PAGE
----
The quince rarely gets its due. Fruit expert David Karp has the lowdown on this luscious, rosy fruit.
Lynne Rossetto Kasper: What is a quince?
David Karp: It's a pome fruit, related to apples and pears. Most ripe quince are bright yellow, and look like fuzzy, short-necked pears. The fruit's unique fragrance, hinting of pineapple, guava and Bartlett pear, can perfume a room. All commercial varieties are too hard, sour and astringent to eat raw, but the quince's whitish-yellow flesh softens and turns an attractive pink when cooked. Its high-pectin content makes it ideal for preserves, and its sharp, distinctive flavor complements a wide variety of dishes.
LRK: Where are quinces from?
DK: The quince is native to the Caucasus and northern Persia, but cultivation spread to the eastern Mediterranean basin. Many suppose that the forbidden fruit of the Garden of Eden was a quince. In Greek legend Helen of Troy bribed Paris to award a quince to Aphrodite as the prize in a beauty contest, starting the Trojan War.
Medieval cooks regarded the quince as the most useful of fruits and spiced it with pepper, ginger, cloves, cinnamon and nutmeg. At medieval courts and banquets, nobles enjoyed quince jelly for dessert: cotignac in France, cotogna in Italy, and carne de membrillo in Spain, all still popular. In Tudor and Stuart times, quince marmalade, wrapped in gold foil, was regarded as an aphrodisiac.
Today, the quince is especially popular in subtropical climates, such as parts of Mexico and Latin America, where deciduous tree fruits like apples do not thrive.
LRK: How are they used in cooking?
DK: The persistent tart flavor of quinces counteracts the greasiness in meat and fowl dishes in rich cuisines, notably in Germany, Latin America and the Middle East. In Persian cooking, with its tradition of meats and sour fruits cooked together, there are many recipes for meat and quince stews. In Britain quince sauce is a traditional accompaniment to partridge, and the French roast quail with slices of the fruit.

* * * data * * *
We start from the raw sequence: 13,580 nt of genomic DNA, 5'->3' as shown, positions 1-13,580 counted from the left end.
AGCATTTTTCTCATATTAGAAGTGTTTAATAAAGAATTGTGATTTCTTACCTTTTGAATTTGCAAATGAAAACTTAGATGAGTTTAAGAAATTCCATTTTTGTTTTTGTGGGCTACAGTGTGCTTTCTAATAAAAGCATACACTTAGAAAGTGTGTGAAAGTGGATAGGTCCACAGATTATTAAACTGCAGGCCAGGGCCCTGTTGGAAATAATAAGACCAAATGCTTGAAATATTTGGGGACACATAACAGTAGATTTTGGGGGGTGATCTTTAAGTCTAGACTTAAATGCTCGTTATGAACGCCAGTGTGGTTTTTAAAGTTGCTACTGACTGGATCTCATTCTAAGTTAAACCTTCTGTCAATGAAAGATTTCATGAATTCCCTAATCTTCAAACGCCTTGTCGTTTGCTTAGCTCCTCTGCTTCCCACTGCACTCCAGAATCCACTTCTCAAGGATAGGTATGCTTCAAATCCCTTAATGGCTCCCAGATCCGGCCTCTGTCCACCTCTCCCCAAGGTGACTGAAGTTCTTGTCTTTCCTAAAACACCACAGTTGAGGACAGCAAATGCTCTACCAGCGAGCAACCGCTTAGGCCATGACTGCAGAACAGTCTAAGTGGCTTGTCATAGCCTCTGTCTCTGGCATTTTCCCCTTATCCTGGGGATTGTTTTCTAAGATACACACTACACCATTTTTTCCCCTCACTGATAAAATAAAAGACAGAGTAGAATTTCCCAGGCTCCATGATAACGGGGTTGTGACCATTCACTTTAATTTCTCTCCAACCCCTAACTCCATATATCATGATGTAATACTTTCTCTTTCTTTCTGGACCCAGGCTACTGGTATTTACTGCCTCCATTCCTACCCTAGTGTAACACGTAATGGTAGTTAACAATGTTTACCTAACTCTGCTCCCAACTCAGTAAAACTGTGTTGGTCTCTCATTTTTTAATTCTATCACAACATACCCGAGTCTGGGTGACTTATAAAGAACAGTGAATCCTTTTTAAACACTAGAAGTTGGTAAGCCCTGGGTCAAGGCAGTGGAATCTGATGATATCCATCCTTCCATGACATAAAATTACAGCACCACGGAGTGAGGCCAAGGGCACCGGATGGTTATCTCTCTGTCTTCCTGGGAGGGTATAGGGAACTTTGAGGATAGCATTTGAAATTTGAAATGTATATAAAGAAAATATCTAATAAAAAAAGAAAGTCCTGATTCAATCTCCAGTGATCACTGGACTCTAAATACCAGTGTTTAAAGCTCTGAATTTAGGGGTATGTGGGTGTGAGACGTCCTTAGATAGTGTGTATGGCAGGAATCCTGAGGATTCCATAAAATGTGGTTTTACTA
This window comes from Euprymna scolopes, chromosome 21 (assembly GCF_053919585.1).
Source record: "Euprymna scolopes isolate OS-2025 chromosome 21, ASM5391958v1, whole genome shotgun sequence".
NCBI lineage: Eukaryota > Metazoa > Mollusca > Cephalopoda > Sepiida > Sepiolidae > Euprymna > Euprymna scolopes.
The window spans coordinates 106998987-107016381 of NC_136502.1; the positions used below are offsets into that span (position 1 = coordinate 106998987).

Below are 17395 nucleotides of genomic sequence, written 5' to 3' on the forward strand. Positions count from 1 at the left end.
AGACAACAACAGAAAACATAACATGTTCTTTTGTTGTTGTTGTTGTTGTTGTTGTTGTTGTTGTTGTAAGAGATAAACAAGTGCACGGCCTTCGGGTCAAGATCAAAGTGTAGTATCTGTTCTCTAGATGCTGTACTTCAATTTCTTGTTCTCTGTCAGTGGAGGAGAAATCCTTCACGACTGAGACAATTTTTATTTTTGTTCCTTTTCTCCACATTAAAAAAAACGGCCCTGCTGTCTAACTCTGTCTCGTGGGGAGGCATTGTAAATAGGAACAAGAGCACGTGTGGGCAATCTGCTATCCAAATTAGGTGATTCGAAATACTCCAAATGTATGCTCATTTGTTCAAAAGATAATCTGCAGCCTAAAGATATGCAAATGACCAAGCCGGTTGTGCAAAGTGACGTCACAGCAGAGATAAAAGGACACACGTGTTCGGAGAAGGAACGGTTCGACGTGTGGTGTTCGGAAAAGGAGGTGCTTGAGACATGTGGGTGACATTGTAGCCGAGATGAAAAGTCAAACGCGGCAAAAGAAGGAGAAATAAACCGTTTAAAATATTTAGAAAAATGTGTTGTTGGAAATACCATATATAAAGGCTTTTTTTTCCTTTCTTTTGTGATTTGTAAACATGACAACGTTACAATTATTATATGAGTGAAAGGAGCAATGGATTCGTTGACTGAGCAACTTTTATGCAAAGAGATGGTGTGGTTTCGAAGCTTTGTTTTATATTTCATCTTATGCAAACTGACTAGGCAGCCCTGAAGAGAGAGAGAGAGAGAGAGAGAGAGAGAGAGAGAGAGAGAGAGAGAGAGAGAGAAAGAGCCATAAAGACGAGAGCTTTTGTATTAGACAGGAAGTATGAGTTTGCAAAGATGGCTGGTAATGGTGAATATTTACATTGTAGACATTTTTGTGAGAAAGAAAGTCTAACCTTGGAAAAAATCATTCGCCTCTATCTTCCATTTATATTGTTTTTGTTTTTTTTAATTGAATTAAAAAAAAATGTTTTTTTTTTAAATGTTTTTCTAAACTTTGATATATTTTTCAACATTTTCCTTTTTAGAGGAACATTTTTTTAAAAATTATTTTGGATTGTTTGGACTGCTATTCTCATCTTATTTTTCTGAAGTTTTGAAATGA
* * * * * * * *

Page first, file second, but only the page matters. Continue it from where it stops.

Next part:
In America quince have been popular since Colonial times for making jams and jelly, since they're very high in pectin. Another common use is to add slices of quince to apple pie, which adds a fragrant, spicy dimension to the flavor.
LRK: What varieties of quince are available?
DK: The main variety at commercial markets is the Pineapple, from California, where about 300 acres of quinces thrive in the San Joaquin Valley south of Fresno. The light-skinned, white-fleshed Pineapple quince supposedly tastes like its tropical namesake, though it is often picked too green for best aroma and flavor. The season runs from August into January or February, when a few quince are imported from Chile.
As for other American varieties, a few small growers offer Orange quince, which actually includes several similar varieties of nearly round, bright-colored fruit. A late-season variety is the Champion, a very fuzzy, pear-shaped, delicately flavored variety. Then there's the very rare Portugal, which I thought was extinct in America until I saw one recently at the Santa Monica Farmers Market. It's a giant, bulbous, football-shaped behemoth, like the quince in engravings from the 17th and 18th centuries, with a particularly deep, rich flavor.
LRK: Are there any quinces that can be eaten fresh?
DK: For years I'd heard tantalizing tales of varieties so sweet and juicy they can be eaten like apples but were found only in distant places like Latin America or Central Asia. Then a few years ago I met Edgar Valdivia at the California Rare Fruit Growers Festival of Fruit in Los Angeles. He had a non-astringent fruit that grows in southern Peru that smelled like a quince, had a true quince flavor, but was sweet and juicy and closer to an apple in that regard than a quince. For people who like quince flavor, it's a revelation.
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